Case watch: Key takeaways from the Prudential vs Peter Tan lawsuit for mass poaching of insurance agents

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Prudential Assurance Company Singapore (“Prudential”) had in a landmark case recently concluded before the Singapore High Court sued its ex-agency leader Peter Tan (“Tan”) for orchestrating a mass exodus of up to 244 agents from Prudential to Aviva Financial Advisors Pte Ltd (“Aviva”), a direct competitor.


This case is significant because of the sheer extent of Tan’s solicitation of the agents which resulted in massive operational and legacy issues  on Prudential’s end with up to 70,000 policies left with no agents to service them – such policies being aptly referred to by the High Court as “Orphan Policies” – as well as losses to Prudential allegedly totalling up to $2.5 billion.


Following a lengthy 49-day trial, the Singapore High Court has set out its decision in Prudential Assurance Company Singapore (Pte) Limited v Peter Tan Shou Yi and another [2021] SGHC 109 (the “Prudential case”).

Brief Summary of Facts

In brief, Tan was a former senior agency leader of Prudential, having spent more than 20 years of his career with the insurer.  Tan had during his time working with Prudential built up a sizeable group of agents and agency leaders under his leadership and his own Peter Tan Organization (“PTO”).  PTO was the largest agency group in Prudential, contributing approximately 10% of their entire agency force sales.   


Following discussions with rival insurer Aviva to head up Aviva’s financial agency subsidiary, Tan proceeded to hold several meetings with the agency leaders under him for the purpose of enticing and inducing them to ditch Prudential for Aviva with him.  This was supported by a budget of $100m provided by Aviva to Tan.  Consequently and over a 3 day period in June 2016, close to 200 agents under PTO terminated their agreements with Prudential en-masse and subsequently, close to 40 agents and agency leaders followed suit by February 2017.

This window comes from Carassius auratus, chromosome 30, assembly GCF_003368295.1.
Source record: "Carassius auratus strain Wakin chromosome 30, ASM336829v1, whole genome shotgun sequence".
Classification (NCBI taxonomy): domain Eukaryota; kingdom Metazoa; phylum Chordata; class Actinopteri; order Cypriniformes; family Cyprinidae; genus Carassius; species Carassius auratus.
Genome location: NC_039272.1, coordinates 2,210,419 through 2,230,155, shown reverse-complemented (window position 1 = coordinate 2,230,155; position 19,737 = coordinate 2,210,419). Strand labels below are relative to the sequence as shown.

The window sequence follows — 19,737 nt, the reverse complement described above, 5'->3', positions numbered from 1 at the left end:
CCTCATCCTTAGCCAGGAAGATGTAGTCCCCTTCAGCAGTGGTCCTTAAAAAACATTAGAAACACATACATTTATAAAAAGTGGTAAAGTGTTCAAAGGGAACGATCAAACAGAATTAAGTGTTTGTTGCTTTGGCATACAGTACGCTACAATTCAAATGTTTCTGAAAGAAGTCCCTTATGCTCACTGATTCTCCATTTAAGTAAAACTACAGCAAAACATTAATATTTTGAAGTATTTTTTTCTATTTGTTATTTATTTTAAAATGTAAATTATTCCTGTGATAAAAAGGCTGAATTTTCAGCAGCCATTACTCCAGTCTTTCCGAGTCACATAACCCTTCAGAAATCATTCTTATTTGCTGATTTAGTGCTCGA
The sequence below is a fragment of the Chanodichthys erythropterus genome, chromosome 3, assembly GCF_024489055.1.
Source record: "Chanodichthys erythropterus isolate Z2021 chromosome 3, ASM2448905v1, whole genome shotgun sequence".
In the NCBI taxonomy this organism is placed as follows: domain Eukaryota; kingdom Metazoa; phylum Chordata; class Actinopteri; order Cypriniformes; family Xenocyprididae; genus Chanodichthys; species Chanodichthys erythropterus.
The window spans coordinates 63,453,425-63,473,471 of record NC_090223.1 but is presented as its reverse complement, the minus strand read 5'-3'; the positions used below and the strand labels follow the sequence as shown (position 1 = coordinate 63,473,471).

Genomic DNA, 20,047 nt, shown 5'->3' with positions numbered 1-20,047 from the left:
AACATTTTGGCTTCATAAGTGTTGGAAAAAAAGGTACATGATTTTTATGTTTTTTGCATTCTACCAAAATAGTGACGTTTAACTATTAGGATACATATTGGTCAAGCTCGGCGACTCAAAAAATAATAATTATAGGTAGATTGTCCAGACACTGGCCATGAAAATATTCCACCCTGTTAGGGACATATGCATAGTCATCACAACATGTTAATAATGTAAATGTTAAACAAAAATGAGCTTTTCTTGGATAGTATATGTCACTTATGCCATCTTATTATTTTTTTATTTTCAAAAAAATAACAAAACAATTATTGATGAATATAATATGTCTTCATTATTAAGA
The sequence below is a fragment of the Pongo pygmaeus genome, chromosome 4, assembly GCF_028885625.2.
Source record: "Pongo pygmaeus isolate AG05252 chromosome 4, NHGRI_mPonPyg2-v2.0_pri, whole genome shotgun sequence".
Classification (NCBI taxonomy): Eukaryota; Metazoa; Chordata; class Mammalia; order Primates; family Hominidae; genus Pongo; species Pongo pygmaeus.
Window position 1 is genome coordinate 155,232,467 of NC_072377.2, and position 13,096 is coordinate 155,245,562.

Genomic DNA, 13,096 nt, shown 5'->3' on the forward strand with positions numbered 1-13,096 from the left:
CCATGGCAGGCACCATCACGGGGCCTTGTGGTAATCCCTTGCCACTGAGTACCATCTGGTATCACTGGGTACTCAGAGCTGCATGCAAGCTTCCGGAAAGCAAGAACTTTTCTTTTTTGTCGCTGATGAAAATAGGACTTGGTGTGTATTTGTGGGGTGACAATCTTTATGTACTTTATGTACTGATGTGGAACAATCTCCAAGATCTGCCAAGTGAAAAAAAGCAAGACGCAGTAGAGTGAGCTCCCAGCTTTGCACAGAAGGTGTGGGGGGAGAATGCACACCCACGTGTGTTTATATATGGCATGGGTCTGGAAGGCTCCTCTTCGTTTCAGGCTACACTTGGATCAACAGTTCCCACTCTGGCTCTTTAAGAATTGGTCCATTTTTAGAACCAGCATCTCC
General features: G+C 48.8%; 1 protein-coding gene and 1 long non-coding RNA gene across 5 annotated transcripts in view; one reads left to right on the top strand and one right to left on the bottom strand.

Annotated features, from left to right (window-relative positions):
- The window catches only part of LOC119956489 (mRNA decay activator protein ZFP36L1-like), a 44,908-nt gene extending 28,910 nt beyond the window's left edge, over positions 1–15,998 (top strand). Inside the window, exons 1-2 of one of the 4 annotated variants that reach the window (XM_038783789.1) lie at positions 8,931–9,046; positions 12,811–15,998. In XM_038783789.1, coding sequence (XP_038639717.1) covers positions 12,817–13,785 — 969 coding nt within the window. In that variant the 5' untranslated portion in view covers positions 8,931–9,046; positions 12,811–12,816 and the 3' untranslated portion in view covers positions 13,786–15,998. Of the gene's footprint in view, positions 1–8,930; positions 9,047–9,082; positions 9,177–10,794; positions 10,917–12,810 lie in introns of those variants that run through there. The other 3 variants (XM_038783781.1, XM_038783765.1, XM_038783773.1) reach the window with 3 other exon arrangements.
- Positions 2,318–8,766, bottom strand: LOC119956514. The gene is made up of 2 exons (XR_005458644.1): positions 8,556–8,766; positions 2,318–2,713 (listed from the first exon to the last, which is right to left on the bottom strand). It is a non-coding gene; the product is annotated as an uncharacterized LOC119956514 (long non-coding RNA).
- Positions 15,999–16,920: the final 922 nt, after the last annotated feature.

After securing the mass resignation of the agents and agency leaders, Tan himself submitted a notice of termination of his own agreement with Prudential.  Prudential responded by summarily terminating Tan’s agreement on the basis of Tan’s alleged breach of the same.


Prudential then commenced legal proceedings against Tan and Peter Tan Organization Management and Consultancy Pte Ltd (“PTOMC”), the company set up by Tan to carry out services for Aviva’s subsidiary, in respect of the following:

  1. Breach of Tan’s express contractual obligations in his agency agreement;


  2. Breach of non-solicitation obligations;


  3. Breach of implied duty of mutual trust and confidence owed by Tan to Prudential;


  4. Breach of Tan’s fiduciary duties to Prudential; and


  5. Lastly, with respect to PTOMC, for dishonest assistance in relation to Tan’s breach of fiduciary duties.